In any case, Nick had an item to "make it ansi C99". What does that mean, then, if it's not just getting rid of BOOL, TRUE, FALSE?
Also, should get rid of that silly warning about only using declarations at the beginning of code blocks. That is sooo old fashioned.


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strncat does something sensible and strlcat does something sensible but those sensible things are, as takkaria said, not the same thing, even aside from the return value. The meaning of the size_t argument is quite different between the two functions. Maybe this is the cause of your infinite loop...
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Old January 29, 2016, 11:35   #17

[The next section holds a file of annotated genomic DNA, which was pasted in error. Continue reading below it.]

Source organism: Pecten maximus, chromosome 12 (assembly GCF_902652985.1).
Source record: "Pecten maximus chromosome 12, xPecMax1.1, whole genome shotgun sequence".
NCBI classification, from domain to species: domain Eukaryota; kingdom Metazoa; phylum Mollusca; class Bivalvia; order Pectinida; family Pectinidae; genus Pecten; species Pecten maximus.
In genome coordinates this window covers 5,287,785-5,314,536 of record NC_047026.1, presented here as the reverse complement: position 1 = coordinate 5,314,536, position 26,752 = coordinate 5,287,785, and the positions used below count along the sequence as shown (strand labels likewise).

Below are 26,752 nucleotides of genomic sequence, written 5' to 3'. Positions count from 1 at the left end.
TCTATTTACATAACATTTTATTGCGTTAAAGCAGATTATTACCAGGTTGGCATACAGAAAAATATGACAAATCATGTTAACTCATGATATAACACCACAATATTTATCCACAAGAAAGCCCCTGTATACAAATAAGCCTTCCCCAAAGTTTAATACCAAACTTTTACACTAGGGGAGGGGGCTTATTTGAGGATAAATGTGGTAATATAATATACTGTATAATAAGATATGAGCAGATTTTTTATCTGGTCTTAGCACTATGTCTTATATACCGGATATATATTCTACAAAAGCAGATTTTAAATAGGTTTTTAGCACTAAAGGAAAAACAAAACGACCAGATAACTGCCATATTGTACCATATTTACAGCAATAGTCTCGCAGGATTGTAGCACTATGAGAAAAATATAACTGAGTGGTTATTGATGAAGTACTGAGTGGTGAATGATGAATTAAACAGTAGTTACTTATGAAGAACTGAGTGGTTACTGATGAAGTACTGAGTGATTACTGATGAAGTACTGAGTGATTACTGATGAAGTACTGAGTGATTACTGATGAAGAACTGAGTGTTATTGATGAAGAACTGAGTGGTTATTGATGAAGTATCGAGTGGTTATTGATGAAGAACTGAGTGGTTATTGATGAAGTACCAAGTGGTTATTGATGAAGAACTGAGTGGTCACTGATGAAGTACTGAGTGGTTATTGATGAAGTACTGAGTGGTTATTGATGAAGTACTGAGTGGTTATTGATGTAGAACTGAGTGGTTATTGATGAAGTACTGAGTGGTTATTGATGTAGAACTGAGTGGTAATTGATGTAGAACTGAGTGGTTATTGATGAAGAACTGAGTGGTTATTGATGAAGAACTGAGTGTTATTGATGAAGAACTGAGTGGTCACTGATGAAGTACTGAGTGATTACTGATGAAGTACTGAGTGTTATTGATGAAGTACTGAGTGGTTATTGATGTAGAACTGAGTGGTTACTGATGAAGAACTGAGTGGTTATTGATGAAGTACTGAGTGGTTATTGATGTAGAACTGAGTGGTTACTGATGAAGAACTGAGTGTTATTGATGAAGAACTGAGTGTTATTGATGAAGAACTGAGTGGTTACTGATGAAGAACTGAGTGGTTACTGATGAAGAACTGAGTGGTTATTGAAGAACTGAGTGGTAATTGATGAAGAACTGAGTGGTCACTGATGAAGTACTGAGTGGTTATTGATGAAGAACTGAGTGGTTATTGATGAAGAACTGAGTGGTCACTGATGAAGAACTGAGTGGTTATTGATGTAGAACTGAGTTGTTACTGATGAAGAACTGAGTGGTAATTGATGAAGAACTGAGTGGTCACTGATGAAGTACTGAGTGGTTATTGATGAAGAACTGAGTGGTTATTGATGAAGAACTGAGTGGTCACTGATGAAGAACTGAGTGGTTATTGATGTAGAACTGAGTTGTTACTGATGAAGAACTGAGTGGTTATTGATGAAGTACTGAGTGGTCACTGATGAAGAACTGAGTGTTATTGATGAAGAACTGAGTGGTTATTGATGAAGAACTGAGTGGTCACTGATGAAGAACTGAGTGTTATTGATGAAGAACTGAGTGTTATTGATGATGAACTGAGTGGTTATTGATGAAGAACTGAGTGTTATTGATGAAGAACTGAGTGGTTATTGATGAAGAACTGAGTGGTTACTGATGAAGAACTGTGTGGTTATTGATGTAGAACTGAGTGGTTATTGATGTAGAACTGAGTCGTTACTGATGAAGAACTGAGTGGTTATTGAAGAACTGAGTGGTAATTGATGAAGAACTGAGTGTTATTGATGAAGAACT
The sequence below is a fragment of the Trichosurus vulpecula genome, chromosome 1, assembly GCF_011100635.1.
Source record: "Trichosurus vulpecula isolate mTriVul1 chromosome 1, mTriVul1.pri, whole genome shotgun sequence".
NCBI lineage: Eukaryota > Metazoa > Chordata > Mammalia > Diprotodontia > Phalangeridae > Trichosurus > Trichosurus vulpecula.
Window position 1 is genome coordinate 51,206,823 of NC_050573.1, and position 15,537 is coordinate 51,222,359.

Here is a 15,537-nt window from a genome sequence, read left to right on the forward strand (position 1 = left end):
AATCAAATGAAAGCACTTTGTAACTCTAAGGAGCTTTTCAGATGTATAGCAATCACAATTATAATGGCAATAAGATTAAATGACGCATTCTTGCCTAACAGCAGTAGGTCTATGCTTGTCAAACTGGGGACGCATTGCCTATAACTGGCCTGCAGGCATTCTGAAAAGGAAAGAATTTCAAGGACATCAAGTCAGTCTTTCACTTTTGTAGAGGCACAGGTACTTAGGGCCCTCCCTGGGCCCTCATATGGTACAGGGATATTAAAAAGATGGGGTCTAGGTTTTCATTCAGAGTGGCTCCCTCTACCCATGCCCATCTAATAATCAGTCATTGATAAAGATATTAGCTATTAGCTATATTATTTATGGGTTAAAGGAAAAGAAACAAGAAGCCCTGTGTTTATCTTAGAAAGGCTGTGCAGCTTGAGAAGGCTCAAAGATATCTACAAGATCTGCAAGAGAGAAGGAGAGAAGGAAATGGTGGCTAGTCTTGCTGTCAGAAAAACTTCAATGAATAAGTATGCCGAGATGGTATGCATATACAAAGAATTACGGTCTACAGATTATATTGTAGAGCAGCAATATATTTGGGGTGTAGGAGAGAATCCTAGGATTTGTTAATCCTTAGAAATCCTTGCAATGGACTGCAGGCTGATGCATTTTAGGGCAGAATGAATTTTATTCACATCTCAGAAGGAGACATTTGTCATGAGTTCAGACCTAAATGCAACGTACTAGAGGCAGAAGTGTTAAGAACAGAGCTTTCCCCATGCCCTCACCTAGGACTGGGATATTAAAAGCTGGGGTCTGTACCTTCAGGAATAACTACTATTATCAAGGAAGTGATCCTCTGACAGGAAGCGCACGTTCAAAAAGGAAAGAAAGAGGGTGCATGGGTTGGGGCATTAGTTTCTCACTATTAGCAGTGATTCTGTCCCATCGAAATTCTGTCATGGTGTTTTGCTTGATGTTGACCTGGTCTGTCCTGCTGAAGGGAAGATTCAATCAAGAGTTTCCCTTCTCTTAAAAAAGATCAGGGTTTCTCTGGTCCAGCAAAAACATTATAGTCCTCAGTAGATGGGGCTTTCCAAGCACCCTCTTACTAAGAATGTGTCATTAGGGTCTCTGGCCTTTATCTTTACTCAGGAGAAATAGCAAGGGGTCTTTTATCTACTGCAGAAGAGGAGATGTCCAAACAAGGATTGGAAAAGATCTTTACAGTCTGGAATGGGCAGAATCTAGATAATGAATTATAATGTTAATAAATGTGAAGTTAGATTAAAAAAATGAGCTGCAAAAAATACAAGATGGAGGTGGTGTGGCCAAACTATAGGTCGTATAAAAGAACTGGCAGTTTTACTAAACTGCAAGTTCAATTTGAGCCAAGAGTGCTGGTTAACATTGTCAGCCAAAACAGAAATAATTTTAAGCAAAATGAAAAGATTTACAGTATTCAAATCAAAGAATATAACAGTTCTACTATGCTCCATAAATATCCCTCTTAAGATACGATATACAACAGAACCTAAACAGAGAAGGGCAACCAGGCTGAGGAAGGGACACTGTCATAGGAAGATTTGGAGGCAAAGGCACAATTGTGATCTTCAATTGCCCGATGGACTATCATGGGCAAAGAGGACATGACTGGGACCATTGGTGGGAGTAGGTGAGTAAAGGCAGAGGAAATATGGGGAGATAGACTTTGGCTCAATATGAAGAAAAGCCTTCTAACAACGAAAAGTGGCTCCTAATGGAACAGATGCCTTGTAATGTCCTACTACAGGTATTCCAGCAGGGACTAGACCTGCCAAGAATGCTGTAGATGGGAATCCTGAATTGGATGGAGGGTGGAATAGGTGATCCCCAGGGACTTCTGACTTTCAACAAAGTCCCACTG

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Finally, I discovered that the infinite loop bug only exists in the optimized build OR it is intermittent. I'm not sure yet. :/
I'm pretty sure I've had difficulties with optimisation, but can't recall where. Certainly we have -O0 set for the linux makefile.
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Old January 29, 2016, 17:52   #18
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This post was originally made before I read further down the thread. If you're interested more in the rationale behind strlcpy/strlcat, here's the original paper. I guess it would make sense to just use strlcpy and strcat as the names.

And thank god MSVC finally supports mixed declarations and code. Shame it took them 14 years...
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Old January 29, 2016, 18:07   #19